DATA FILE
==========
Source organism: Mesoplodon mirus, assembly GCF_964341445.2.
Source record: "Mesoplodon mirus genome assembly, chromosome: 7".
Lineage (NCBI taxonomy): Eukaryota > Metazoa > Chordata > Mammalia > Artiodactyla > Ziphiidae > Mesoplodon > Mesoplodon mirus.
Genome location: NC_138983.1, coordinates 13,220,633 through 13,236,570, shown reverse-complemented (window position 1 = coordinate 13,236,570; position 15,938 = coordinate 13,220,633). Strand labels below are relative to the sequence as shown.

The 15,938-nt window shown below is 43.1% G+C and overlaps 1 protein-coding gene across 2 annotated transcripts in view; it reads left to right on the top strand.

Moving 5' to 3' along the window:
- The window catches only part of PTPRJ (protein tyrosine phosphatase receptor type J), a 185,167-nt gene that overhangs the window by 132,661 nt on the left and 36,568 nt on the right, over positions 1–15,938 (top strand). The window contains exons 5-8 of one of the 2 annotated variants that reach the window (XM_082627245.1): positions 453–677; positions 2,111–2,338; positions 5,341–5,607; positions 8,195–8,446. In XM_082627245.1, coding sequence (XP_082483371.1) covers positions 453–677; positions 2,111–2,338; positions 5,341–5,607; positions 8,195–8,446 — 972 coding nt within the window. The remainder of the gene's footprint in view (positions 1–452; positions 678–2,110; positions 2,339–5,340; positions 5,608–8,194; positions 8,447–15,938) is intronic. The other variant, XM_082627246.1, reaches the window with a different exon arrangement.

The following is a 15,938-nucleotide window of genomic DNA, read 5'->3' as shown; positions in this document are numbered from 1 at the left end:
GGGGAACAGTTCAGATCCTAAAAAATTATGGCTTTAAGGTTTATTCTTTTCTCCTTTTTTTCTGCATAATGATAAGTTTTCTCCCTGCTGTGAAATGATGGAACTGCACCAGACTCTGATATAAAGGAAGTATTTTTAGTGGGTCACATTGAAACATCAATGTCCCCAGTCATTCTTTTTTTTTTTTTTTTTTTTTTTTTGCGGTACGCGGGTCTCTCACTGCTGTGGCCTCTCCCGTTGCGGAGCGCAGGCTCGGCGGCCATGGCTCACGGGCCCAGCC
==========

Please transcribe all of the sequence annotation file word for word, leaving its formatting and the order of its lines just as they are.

Source organism: Mesoplodon mirus, assembly GCF_964341445.2.
Source record: "Mesoplodon mirus genome assembly, chromosome: 7".
Lineage (NCBI taxonomy): Eukaryota > Metazoa > Chordata > Mammalia > Artiodactyla > Ziphiidae > Mesoplodon > Mesoplodon mirus.
Genome location: NC_138983.1, coordinates 13,220,633 through 13,236,570, shown reverse-complemented (window position 1 = coordinate 13,236,570; position 15,938 = coordinate 13,220,633). Strand labels below are relative to the sequence as shown.

The 15,938-nt window shown below is 43.1% G+C and overlaps 1 protein-coding gene across 2 annotated transcripts in view; it reads left to right on the top strand.

Moving 5' to 3' along the window:
- The window catches only part of PTPRJ (protein tyrosine phosphatase receptor type J), a 185,167-nt gene that overhangs the window by 132,661 nt on the left and 36,568 nt on the right, over positions 1–15,938 (top strand). The window contains exons 5-8 of one of the 2 annotated variants that reach the window (XM_082627245.1): positions 453–677; positions 2,111–2,338; positions 5,341–5,607; positions 8,195–8,446. In XM_082627245.1, coding sequence (XP_082483371.1) covers positions 453–677; positions 2,111–2,338; positions 5,341–5,607; positions 8,195–8,446 — 972 coding nt within the window. The remainder of the gene's footprint in view (positions 1–452; positions 678–2,110; positions 2,339–5,340; positions 5,608–8,194; positions 8,447–15,938) is intronic. The other variant, XM_082627246.1, reaches the window with a different exon arrangement.

The following is a 15,938-nucleotide window of genomic DNA, read 5'->3' as shown; positions in this document are numbered from 1 at the left end:
GGGGAACAGTTCAGATCCTAAAAAATTATGGCTTTAAGGTTTATTCTTTTCTCCTTTTTTTCTGCATAATGATAAGTTTTCTCCCTGCTGTGAAATGATGGAACTGCACCAGACTCTGATATAAAGGAAGTATTTTTAGTGGGTCACATTGAAACATCAATGTCCCCAGTCATTCTTTTTTTTTTTTTTTTTTTTTTTTTGCGGTACGCGGGTCTCTCACTGCTGTGGCCTCTCCCGTTGCGGAGCGCAGGCTCGGCGGCCATGGCTCACGGGCCCAGCC